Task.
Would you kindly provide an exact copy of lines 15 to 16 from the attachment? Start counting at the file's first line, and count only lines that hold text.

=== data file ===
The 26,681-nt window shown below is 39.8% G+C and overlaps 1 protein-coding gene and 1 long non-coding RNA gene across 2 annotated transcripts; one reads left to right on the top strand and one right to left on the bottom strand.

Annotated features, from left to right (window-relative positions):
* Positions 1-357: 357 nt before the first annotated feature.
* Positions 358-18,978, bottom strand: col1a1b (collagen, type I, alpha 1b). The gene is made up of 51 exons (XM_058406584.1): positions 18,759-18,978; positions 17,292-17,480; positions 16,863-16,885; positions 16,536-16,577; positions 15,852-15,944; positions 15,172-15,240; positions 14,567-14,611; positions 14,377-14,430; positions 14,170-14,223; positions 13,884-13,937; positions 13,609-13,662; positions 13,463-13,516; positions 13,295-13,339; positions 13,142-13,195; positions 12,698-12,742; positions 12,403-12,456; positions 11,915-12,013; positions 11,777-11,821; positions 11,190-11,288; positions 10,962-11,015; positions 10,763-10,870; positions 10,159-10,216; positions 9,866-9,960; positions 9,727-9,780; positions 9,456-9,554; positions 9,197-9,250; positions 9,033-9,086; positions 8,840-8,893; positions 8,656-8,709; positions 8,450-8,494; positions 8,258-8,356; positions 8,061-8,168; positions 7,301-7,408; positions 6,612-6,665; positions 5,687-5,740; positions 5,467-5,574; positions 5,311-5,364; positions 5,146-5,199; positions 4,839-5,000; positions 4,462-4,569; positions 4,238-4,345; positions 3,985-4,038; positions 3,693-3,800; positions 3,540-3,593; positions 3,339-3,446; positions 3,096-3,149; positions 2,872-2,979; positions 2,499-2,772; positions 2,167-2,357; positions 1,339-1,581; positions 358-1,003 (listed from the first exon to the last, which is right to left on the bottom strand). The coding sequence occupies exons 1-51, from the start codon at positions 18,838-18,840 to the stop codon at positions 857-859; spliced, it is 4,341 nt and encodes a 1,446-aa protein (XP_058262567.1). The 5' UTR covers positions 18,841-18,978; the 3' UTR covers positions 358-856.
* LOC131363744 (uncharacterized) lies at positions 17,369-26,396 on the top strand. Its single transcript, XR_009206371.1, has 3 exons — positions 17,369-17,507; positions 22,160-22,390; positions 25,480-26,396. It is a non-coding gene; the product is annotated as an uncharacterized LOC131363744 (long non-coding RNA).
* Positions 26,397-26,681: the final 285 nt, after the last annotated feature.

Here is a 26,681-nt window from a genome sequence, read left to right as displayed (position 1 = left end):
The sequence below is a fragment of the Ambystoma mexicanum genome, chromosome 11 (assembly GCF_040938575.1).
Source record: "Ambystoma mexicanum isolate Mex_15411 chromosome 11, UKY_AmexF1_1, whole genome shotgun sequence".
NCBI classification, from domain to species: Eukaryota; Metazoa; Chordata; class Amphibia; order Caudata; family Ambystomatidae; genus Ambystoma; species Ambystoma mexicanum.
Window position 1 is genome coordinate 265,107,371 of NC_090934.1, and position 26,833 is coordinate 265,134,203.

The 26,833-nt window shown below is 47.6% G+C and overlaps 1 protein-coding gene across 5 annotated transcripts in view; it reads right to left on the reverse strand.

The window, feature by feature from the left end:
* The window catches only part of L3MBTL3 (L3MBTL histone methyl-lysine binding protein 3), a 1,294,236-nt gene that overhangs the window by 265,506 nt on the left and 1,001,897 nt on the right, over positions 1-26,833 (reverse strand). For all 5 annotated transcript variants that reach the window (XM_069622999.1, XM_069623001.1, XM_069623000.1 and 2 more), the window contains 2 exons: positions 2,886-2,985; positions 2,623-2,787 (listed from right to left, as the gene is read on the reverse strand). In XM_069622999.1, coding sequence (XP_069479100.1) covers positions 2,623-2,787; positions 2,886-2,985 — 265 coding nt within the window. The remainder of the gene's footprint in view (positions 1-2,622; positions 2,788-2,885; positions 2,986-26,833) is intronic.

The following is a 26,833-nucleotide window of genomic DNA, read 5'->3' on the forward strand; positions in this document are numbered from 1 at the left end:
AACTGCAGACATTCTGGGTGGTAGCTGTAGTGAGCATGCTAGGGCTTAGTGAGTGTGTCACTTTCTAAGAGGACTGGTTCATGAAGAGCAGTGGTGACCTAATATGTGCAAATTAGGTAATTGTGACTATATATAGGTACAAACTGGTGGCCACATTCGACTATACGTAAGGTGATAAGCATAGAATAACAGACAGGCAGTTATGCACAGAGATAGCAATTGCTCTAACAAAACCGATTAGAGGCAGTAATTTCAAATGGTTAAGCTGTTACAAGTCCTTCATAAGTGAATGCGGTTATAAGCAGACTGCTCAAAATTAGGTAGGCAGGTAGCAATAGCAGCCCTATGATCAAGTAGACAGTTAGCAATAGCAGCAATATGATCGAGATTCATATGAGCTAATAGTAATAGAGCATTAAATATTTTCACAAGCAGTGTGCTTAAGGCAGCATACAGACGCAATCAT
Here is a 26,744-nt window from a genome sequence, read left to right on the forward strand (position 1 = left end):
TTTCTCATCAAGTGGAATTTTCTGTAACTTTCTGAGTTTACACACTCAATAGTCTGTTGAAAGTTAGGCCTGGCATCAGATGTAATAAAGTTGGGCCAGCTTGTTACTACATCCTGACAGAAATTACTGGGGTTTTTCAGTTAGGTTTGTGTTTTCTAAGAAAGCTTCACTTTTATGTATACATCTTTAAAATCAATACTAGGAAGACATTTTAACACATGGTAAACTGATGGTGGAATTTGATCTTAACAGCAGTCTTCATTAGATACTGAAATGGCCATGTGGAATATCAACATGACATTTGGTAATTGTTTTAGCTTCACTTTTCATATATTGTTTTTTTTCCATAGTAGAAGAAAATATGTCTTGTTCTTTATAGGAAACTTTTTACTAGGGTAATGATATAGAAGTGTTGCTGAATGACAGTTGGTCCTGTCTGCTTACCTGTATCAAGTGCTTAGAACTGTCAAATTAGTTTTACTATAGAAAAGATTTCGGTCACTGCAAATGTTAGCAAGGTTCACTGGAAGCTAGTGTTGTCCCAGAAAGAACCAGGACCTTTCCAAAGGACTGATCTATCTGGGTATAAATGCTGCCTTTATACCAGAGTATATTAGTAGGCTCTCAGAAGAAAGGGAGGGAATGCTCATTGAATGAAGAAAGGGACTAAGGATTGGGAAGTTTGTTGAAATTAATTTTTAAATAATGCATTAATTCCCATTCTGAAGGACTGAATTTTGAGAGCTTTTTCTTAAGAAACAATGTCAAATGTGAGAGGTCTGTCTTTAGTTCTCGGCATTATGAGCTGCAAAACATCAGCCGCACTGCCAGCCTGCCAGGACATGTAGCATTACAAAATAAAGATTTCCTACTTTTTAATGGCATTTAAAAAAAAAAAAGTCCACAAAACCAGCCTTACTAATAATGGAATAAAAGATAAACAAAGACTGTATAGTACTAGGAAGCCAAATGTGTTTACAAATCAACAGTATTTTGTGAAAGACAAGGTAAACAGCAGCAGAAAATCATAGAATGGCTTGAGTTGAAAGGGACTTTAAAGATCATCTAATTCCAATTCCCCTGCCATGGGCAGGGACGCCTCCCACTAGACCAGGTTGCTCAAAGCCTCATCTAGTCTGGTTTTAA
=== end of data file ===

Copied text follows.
The following is a 26,833-nucleotide window of genomic DNA, read 5'->3' on the forward strand; positions in this document are numbered from 1 at the left end:
AACTGCAGACATTCTGGGTGGTAGCTGTAGTGAGCATGCTAGGGCTTAGTGAGTGTGTCACTTTCTAAGAGGACTGGTTCATGAAGAGCAGTGGTGACCTAATATGTGCAAATTAGGTAATTGTGACTATATATAGGTACAAACTGGTGGCCACATTCGACTATACGTAAGGTGATAAGCATAGAATAACAGACAGGCAGTTATGCACAGAGATAGCAATTGCTCTAACAAAACCGATTAGAGGCAGTAATTTCAAATGGTTAAGCTGTTACAAGTCCTTCATAAGTGAATGCGGTTATAAGCAGACTGCTCAAAATTAGGTAGGCAGGTAGCAATAGCAGCCCTATGATCAAGTAGACAGTTAGCAATAGCAGCAATATGATCGAGATTCATATGAGCTAATAGTAATAGAGCATTAAATATTTTCACAAGCAGTGTGCTTAAGGCAGCATACAGACGCAATCAT